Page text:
Journal of Food Safety vol:35 issue:2 pages:179-192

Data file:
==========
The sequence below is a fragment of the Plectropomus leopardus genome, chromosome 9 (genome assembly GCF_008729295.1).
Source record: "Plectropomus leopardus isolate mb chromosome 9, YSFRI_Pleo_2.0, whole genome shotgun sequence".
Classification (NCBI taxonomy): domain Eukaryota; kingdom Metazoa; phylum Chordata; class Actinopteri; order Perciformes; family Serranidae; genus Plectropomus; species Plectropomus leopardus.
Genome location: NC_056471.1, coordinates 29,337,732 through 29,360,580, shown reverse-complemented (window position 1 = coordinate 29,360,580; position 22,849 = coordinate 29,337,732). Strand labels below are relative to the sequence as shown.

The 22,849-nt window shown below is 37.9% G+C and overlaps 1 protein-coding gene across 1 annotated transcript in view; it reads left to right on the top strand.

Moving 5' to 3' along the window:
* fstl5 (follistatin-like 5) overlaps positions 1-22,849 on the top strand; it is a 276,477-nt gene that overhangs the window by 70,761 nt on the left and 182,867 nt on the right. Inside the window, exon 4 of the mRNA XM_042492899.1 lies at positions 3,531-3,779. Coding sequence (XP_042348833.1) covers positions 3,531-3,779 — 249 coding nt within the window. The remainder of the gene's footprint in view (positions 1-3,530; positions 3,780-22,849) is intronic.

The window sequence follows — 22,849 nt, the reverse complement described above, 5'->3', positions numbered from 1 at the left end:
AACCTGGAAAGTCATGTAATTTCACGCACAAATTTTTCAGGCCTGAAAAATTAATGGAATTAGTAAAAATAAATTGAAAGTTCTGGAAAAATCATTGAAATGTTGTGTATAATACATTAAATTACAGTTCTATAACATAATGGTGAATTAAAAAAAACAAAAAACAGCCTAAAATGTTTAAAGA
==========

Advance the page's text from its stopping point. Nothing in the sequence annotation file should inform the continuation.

The time-to-detection (TTD) method is a rapid and high throughput approach for the estimation of microbial growth parameters (maximum specific growth rate μmax and lag phase duration λ), which relies on optical density (OD) measurements. The performance of this method depends on several factors that are often selected in an arbitrary way. In this work, a sensitivity analysis was performed to assess the effect of several key factors on the resulting output data of this method with Listeria monocytogenes. The factors showing higher influence on the results include (1) the calibration curve relating viable plate counts and OD data; (2) the approach to estimate TTD values; (3) the detection limit of OD measurements; and (4) the range of the initial cell concentrations considered (Ni). In general, lag phase (λ) estimates were more sensitive than maximum specific growth rate (μmax) estimates. The approach to estimate TTD values and the OD detection limit was the most influential factors for the μmax and λ estimation. This work has illustrated that, despite all the advantages of the TTD method, there are crucial steps in experimental design and data processing that significantly influence its output in terms of lag phase duration and maximum specific growth rate.